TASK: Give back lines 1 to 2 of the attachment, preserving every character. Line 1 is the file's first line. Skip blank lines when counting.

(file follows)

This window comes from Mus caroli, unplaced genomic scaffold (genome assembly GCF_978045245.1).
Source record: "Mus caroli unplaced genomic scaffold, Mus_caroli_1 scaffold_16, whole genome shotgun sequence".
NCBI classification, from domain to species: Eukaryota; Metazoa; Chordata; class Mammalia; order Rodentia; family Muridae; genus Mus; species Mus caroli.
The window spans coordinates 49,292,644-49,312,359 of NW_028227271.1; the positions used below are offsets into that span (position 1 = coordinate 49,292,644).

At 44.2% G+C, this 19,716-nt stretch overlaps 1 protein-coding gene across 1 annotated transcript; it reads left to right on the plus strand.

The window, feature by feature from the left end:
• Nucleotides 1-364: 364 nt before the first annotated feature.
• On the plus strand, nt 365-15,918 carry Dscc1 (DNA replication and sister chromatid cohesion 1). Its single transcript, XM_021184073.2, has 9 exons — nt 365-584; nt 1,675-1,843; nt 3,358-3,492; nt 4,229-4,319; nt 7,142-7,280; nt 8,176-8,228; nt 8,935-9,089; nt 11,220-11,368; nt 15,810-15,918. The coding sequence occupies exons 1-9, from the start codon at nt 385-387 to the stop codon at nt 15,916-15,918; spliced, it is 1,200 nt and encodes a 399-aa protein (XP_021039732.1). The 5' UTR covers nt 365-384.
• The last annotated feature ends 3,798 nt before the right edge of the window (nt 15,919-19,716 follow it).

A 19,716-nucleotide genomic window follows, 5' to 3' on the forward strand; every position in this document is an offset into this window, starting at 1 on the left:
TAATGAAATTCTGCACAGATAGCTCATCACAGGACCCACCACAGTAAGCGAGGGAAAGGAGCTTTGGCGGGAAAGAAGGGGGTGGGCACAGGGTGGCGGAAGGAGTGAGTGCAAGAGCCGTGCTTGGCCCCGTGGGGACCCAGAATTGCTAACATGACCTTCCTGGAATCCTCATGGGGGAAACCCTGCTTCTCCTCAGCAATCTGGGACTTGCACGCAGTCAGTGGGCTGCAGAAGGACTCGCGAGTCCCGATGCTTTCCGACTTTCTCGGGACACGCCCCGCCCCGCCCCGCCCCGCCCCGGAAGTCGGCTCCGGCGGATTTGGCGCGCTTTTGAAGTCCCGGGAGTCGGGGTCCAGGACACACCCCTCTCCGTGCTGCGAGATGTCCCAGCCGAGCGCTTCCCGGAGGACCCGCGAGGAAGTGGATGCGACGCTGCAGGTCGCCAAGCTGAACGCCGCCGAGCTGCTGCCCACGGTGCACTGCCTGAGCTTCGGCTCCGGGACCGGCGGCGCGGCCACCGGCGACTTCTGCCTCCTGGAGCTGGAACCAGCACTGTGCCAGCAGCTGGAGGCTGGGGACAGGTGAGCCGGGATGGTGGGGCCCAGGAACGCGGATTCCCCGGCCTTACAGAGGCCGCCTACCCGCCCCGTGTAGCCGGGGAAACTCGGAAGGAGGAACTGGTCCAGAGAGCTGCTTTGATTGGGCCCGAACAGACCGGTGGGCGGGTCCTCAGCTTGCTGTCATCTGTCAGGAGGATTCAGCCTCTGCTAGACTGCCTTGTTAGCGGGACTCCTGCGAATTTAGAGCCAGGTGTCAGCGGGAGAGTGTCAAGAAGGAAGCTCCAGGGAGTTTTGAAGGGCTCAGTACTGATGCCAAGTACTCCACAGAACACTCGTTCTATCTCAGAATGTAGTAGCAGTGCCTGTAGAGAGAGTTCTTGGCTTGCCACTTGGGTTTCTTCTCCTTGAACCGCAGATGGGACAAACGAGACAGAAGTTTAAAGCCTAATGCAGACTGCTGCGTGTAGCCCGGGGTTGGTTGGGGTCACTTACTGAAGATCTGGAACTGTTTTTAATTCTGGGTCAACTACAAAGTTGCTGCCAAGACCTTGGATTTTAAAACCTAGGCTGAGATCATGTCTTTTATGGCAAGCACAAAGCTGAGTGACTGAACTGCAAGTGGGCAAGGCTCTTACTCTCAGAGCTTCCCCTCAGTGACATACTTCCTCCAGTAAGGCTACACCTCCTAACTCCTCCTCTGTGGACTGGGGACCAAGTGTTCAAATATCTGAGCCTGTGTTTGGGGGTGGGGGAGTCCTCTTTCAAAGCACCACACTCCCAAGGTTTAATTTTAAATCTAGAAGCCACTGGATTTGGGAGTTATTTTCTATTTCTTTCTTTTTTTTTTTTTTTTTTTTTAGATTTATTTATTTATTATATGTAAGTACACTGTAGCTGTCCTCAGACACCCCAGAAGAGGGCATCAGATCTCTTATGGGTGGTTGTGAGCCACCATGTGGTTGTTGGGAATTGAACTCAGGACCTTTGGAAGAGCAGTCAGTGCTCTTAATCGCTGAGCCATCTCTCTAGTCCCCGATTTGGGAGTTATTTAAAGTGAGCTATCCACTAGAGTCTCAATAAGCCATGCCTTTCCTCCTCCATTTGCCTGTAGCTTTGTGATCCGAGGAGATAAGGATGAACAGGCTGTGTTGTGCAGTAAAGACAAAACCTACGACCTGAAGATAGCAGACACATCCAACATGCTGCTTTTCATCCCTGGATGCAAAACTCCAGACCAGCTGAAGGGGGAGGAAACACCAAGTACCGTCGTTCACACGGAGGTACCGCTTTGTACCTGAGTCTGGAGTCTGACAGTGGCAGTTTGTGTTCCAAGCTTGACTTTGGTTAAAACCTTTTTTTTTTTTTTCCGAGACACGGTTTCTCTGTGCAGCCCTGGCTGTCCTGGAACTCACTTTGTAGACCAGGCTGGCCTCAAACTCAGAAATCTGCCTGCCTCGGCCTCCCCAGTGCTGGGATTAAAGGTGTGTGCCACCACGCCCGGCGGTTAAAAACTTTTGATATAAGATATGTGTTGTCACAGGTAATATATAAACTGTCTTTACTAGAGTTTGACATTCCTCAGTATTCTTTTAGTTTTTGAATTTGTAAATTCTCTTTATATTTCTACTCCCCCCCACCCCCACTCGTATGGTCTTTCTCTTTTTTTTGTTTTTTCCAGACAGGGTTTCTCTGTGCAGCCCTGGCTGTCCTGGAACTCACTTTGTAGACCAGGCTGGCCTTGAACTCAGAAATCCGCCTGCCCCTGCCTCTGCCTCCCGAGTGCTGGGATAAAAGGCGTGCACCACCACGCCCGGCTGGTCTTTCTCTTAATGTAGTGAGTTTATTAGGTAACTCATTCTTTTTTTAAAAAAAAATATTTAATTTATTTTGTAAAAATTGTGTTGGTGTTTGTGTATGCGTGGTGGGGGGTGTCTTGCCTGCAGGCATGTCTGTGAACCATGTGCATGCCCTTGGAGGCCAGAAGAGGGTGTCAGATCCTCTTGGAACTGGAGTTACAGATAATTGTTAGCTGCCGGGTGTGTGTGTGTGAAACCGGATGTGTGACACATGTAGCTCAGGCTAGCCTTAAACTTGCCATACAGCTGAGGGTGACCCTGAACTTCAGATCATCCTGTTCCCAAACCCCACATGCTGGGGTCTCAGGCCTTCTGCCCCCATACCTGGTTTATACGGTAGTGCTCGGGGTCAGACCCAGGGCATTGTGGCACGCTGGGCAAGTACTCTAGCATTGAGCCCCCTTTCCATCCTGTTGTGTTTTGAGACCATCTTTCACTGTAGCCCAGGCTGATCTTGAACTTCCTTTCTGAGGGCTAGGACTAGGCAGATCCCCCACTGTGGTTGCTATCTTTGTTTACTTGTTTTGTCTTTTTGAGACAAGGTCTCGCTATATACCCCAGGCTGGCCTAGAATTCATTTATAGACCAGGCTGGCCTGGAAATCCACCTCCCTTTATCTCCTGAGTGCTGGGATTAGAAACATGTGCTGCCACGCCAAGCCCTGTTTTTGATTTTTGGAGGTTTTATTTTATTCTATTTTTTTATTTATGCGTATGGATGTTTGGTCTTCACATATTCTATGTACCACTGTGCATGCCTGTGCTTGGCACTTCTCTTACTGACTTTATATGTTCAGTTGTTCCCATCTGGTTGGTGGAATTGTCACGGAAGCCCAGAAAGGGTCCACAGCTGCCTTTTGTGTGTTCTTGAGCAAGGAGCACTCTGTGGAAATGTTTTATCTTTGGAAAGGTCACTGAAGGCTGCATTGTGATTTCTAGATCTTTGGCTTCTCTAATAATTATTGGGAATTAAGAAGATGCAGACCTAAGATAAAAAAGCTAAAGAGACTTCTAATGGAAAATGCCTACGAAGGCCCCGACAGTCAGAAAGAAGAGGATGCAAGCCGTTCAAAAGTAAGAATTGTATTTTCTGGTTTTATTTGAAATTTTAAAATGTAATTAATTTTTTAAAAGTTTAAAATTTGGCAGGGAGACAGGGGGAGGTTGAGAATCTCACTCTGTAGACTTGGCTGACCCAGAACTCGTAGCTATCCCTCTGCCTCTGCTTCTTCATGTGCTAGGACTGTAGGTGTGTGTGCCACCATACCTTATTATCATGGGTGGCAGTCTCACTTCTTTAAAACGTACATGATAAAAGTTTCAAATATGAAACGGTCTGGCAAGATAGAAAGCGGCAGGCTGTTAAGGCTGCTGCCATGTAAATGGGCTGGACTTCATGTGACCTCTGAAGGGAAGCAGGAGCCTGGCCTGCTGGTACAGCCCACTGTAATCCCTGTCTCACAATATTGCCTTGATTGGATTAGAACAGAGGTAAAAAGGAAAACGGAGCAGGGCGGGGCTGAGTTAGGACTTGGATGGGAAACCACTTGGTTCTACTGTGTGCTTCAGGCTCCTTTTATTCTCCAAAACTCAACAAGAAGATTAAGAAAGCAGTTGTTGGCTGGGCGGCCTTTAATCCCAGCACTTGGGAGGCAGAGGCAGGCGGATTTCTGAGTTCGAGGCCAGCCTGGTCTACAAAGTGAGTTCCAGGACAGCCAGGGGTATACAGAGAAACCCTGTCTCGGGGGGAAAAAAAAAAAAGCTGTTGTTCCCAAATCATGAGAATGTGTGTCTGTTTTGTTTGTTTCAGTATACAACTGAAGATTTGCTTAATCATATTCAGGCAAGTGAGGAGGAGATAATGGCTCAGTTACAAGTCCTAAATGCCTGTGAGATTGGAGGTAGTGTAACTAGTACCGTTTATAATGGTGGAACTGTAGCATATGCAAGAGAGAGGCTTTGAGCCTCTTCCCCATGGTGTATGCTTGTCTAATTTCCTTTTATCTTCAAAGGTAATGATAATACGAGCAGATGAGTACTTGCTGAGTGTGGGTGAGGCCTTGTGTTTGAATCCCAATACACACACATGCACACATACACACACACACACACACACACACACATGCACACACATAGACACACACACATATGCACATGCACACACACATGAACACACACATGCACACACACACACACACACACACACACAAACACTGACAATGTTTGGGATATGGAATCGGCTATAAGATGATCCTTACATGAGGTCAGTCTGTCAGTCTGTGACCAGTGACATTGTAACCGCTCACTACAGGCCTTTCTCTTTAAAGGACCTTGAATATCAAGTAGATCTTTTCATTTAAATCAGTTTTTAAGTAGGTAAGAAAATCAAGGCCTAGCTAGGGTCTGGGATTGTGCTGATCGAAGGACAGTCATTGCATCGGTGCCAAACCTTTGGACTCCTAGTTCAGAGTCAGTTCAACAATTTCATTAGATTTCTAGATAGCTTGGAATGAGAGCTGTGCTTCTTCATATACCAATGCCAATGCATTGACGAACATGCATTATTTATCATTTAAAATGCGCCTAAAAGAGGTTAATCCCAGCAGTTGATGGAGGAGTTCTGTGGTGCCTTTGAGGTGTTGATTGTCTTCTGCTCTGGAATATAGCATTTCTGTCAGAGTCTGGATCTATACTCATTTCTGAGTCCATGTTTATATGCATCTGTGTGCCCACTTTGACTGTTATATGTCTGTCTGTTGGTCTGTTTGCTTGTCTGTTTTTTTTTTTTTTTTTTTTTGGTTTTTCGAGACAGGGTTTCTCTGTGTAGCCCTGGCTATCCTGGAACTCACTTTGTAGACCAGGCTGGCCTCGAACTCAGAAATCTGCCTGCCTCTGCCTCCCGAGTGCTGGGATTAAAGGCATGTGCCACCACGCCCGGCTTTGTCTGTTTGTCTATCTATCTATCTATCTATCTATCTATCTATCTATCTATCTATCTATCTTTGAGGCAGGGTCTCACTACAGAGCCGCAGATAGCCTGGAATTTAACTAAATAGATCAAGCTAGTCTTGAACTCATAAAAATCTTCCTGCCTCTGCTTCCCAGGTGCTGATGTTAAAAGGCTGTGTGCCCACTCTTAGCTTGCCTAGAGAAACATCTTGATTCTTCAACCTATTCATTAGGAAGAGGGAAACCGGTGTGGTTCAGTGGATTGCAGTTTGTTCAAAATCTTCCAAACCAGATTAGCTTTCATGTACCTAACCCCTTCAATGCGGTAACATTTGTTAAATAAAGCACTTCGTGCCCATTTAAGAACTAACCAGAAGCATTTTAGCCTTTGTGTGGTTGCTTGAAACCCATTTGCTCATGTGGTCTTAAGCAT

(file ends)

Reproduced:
This window comes from Mus caroli, unplaced genomic scaffold (genome assembly GCF_978045245.1).
Source record: "Mus caroli unplaced genomic scaffold, Mus_caroli_1 scaffold_16, whole genome shotgun sequence".